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IDF hits Hamas sites during pair of overnight raids in response to Gaza rocket fire

In largest exchange of fire since 2021 war, IDF says it targeted Hamas military post, terror tunnel, underground rocket manufacturing site, compound used by air defense force

Flames and smoke rise during Israeli airstrikes in the central Gaza strip, on April 21, 2022. (Bashar Taleb/AFP)
Flames and smoke rise during Israeli airstrikes in the central Gaza strip, on April 21, 2022. (Bashar Taleb/AFP)

The IDF carried out a pair of air raids in Gaza after midnight on Thursday in response to rocket fire and anti-aircraft missiles launched from the Hamas-run enclave during what appeared to be the tensest night in the Strip since last May’s 11-day war.

During the exchange, the IDF said its Iron Dome missile defense system mistook gunshots for a salvo of rockets in what initially appeared to be a sign of a significant escalation. But by night’s end, the army confirmed that only one rocket had been fired into Israel during the whole exchange.

That launch took place at around 10:30 p.m. on Wednesday night, with shrapnel from the rocket striking a parked car and a wall near a home in the city of Sderot. Hundreds of ball bearings that were loaded into the rocket were found at the scene.

Less than three hours later, the IDF said it responded with airstrikes in central Gaza targeting a military post as well as a tunnel complex “containing raw chemicals used for the manufacturing of rocket engines.” The IDF claimed its strike marked a significant blow to the rocket production process in Gaza.

For the second time this week, the army said that Hamas targeted its jets with anti-aircraft missiles during the raid.

In response, the IDF said it launched a subsequent raid targeting a compound used by Hamas’s air defense force.

During this second raid at around 2:00 a.m., gunshots were fired that triggered Red Alert sirens as well as the Iron Dome, whose Tamir interceptor missiles lit up the sky in what appeared to be the downing of several rockets.

After initially announcing the downing of four rockets, the IDF issued a statement at 5:45 a.m. clarifying that what had triggered the Iron Dome had been gunshots, not rockets. The army added that it was looking into what caused the malfunction.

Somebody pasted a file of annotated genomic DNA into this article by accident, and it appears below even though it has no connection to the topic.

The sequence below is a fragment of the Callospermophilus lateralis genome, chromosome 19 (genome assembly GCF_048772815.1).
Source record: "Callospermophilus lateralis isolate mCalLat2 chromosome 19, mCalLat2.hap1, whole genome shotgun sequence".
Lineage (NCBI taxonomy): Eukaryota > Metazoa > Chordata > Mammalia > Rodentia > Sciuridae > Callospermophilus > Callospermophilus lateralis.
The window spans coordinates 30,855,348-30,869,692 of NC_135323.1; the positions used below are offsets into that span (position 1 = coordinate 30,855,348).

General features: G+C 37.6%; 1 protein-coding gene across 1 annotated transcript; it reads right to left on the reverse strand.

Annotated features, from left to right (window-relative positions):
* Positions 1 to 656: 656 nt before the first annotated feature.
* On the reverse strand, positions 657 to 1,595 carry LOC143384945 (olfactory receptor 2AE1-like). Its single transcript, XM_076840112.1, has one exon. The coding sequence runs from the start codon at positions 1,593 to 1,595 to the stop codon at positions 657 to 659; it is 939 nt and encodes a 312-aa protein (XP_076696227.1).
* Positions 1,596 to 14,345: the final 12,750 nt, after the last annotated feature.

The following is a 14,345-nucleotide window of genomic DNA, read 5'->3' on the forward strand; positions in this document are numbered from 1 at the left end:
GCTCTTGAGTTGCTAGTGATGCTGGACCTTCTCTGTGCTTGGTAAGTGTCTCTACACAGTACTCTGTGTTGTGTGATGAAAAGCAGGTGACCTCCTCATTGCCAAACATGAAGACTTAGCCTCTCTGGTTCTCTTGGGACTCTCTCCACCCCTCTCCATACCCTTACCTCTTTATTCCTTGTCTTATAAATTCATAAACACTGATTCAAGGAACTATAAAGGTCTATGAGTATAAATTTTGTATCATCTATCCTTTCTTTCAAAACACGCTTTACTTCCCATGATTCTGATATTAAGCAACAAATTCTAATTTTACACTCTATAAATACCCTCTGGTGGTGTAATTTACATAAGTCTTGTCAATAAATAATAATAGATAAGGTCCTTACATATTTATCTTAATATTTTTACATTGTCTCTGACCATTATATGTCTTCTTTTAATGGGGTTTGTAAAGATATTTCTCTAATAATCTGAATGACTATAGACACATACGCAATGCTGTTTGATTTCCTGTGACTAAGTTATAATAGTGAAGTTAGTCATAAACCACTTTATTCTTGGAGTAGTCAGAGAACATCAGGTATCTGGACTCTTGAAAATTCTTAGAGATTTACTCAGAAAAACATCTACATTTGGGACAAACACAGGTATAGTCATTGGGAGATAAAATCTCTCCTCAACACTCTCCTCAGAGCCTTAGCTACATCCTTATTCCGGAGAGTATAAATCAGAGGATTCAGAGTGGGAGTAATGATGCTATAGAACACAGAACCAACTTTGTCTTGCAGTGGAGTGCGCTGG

Fifteen minutes earlier, the army said Gaza terrorists sought to launch another rocket into Israel but that the projectile landed inside the Strip. It managed to set off an alert in an open area near a Gaza border town, but nowhere else.

No Israelis were directly injured by the rocket fire earlier in the night, but three people were lightly wounded in falls that took place while running to bomb shelters. All of them were evacuated to Ashkelon’s Barzilai Medical Center for further treatment before being released shortly thereafter, according to the hospital.

A missile from Israel’s Iron Dome air defense system lights the sky over the Gaza Strip on April 21, 2022. (Said Khatib/AFP)

No Gaza group immediately took responsibility for either of the night’s launches, as had been the case after the week’s first rocket launch on Monday evening. However, several media reports citing Israeli security officials pegged Hamas-rival Palestinian Islamic Jihad as responsible for the Monday rocket fire.

Regardless, the IDF responded to the week’s first rocket launch with an air raid targeting a number of Hamas military sites in Gaza, including one used by Hamas to manufacture weapons.

The army said in its early Thursday statement that it holds Hamas responsible for what takes place in the Gaza Strip, sticking to its long-held justification for targeting posts belonging to the enclave-ruling group in response to rocket fire, regardless of whether its fighters were behind the launches or not.

Hamas spokesperson Hazem Qasim said early Thursday that “the bombing of Gaza will increase the persistence of our people and its resistance to continue the struggle and escalate support and aid for our people in Jerusalem.”

This week’s rocket attacks ended an almost four-month period of quiet on the Gaza border. Wednesday’s rocket fire came at the tail-end of a tension-filled day in Jerusalem, where Israeli nationalists were prevented by police from marching through the Old City’s Damascus Gate, a popular gathering point for Palestinians in East Jerusalem. Hamas had threatened to attack if the march went ahead.

Recent days have seen violent clashes between Palestinian rioters and police on the Temple Mount in Jerusalem, leading to the injury of dozens of Palestinians and several police officers.

Hamas and other Gaza-based terror groups have repeatedly invoked the flashpoint holy site as a red line. Police actions to quell riots there last year were among the triggers of an 11-day war in Gaza last May.

Aaron Boxerman contributed to this report.

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